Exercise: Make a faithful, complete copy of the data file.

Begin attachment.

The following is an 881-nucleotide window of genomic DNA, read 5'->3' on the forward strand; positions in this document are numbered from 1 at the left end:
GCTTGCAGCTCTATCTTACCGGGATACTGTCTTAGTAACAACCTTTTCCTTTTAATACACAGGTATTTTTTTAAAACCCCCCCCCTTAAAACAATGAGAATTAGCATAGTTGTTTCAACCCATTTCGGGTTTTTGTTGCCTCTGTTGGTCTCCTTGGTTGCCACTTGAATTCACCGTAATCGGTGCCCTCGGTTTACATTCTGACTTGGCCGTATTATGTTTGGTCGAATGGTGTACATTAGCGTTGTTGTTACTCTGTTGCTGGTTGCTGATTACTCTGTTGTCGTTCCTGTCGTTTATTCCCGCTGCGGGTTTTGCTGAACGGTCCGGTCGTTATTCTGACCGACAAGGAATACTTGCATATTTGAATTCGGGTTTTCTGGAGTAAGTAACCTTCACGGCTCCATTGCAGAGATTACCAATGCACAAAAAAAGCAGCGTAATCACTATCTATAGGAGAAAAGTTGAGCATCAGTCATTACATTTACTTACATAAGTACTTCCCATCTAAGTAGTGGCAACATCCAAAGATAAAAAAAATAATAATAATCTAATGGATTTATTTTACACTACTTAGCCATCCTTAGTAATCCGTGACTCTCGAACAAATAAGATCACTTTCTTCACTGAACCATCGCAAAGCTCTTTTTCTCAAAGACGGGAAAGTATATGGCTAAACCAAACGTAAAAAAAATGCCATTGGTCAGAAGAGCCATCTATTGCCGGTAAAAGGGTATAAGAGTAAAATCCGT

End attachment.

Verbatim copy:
The following is an 881-nucleotide window of genomic DNA, read 5'->3' on the forward strand; positions in this document are numbered from 1 at the left end:
GCTTGCAGCTCTATCTTACCGGGATACTGTCTTAGTAACAACCTTTTCCTTTTAATACACAGGTATTTTTTTAAAACCCCCCCCCTTAAAACAATGAGAATTAGCATAGTTGTTTCAACCCATTTCGGGTTTTTGTTGCCTCTGTTGGTCTCCTTGGTTGCCACTTGAATTCACCGTAATCGGTGCCCTCGGTTTACATTCTGACTTGGCCGTATTATGTTTGGTCGAATGGTGTACATTAGCGTTGTTGTTACTCTGTTGCTGGTTGCTGATTACTCTGTTGTCGTTCCTGTCGTTTATTCCCGCTGCGGGTTTTGCTGAACGGTCCGGTCGTTATTCTGACCGACAAGGAATACTTGCATATTTGAATTCGGGTTTTCTGGAGTAAGTAACCTTCACGGCTCCATTGCAGAGATTACCAATGCACAAAAAAAGCAGCGTAATCACTATCTATAGGAGAAAAGTTGAGCATCAGTCATTACATTTACTTACATAAGTACTTCCCATCTAAGTAGTGGCAACATCCAAAGATAAAAAAAATAATAATAATCTAATGGATTTATTTTACACTACTTAGCCATCCTTAGTAATCCGTGACTCTCGAACAAATAAGATCACTTTCTTCACTGAACCATCGCAAAGCTCTTTTTCTCAAAGACGGGAAAGTATATGGCTAAACCAAACGTAAAAAAAATGCCATTGGTCAGAAGAGCCATCTATTGCCGGTAAAAGGGTATAAGAGTAAAATCCGT